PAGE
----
By Arab News
By Afshin Molavi*
When historians describe our current Twitter-fueled era, a word they may well use is “outrage.” It seems that there’s a lot of it out there, filling Twitter feeds and Facebook walls, particularly in the Western world, and one of the targets of that rage has increasingly become “the rich,” or large corporations.
The Seattle-based tech giant Amazon felt the wrath of our outrage era recently, when a small but vocal group of local New York politicians loudly protested Amazon’s pending arrival in Queens, an eastern borough of New York City.
Never mind that polls indicated that a majority of New York residents welcomed the arrival of Amazon and the 25,000 jobs it would potentially create over two decades, not to mention the $27 billion in tax revenues for the city and state and the transformative economic multiplier effects the company would create across the small business ecosystem. Forget all of that: A large corporation led by the richest man in the world was getting tax breaks. Let’s burn the house down.
We have seen this before. “Outraged” opposition politicians take to Twitter and organized protestors take to the streets, and corporate leaders genuflect, make promises and receive withering abuse from people who have never created a job in their life. At some point, a compromise is reached, concessions are offered, the corporate leaders thank the “outraged” opposition politicians for raising their concerns, and business moves forward, while the politicians post self-congratulatory messages about “the people” on social media.
There is no cost to this outrage because, eventually, 25,000 jobs are created, tax receipts flow into the municipality, the corporation sponsors all sorts of philanthropic activities in the region, house prices go up and small businesses thrive on rising demand. To be sure, there are always losers in this scenario: Families priced out of their own neighborhood, small businesses that fail to adapt, and competitors gobbled up. As for the opposition who were outraged by the deal, they can claim honorable defeat after wringing a few concessions from “the evil corporation.”
But this story turned out differently. On Valentine’s Day, Amazon officials simply said: Enough is enough. They pulled out of their headline-grabbing decision to jointly base their second headquarters in New York (the other chosen destination is a suburb of the Washington DC metropolitan area in Crystal City, Virginia). Suddenly, the outraged politicians were on the defensive, as New Yorkers began to realize what just happened: They had lost the potential of 25,000 jobs, major economic multiplier effects, and rising tax receipts. What did they get in return? Well, not much. You see, for all the talk of a tax break for Amazon, that money will not be “returned” to New York because it never existed in the first place — it was an incentive to get America’s second-largest employer to choose the city.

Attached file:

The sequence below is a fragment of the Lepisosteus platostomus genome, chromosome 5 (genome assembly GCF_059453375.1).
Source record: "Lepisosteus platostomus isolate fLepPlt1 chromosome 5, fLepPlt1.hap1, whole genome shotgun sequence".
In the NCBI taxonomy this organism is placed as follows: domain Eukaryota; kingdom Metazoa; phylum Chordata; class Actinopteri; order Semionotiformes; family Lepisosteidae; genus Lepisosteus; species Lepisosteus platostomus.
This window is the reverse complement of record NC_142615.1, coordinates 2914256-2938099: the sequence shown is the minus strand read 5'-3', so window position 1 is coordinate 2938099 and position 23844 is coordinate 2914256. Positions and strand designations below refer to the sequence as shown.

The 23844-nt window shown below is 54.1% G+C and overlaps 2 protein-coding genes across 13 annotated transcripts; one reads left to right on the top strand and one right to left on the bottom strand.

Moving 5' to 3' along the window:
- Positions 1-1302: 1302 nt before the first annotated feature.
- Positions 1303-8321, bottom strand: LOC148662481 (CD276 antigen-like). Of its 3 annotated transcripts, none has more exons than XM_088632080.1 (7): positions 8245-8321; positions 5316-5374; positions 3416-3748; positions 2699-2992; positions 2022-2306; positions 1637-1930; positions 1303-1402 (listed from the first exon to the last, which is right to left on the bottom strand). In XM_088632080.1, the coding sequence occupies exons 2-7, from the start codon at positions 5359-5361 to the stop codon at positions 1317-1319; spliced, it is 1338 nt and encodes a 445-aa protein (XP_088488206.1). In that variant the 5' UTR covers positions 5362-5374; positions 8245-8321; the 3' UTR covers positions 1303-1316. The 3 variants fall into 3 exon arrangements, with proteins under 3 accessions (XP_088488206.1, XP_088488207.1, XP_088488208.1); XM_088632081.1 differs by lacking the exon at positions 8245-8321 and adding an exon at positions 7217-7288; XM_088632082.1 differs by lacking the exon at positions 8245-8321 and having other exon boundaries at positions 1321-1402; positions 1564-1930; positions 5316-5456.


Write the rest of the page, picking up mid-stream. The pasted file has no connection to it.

While this may seem like a particularly American melodrama, it is not. Outrage against large corporations and the wealthy is a growing phenomenon worldwide. French President Emmanuel Macron is still struggling to shake the moniker “President of the Rich” that was tagged on him for his efforts to support the private sector. Across Europe, populists from the left and the right are storming the center’s gates. While they stress different messages, they tend to agree that “the elites” must go, and they posit an “Us” (the people) versus “Them” (the powerful elites like Jeff Bezos) duality.
The reality is often messier than the clean lines posited by the populists. The reality is that what “the people” really need are jobs, healthcare, education, security, opportunity, and dignity, and they want practical solutions to get there. They don’t need yellow-vested protesters smashing windows or opposition politicians scaring away investment.
When Mohammed Bouazizi, the Tunisian fruit and vegetable vendor who triggered the so-called Arab Spring, was unjustly stripped of his license to sell goods in December 2010, his plaintive cry to authorities before setting himself on fire was simply this: “How do you expect me to make a living?” He is not alone. There are Mohammad Bouazizis across the Arab world, Asia, Africa, and in major Western cities, including New York. For them, yes, the global elites and the structures they have created have genuinely failed them and they deserve better. The trouble is that those speaking on their behalf, on behalf of “the people,” don’t have the answers either. They simply bask in their outrage, their tweets and their slogans, and the question on the minds of the global Mohammad Bouazizis, from New York to Nairobi, of “how do you expect me to make a living?” lingers.
- Afshin Molavi is a senior fellow at the Foreign Policy Institute of the Johns Hopkins University School of Advanced International Studies, and editor and founder of the newly relaunched The New Silk Road Monitor. Twitter: @afshinmolavi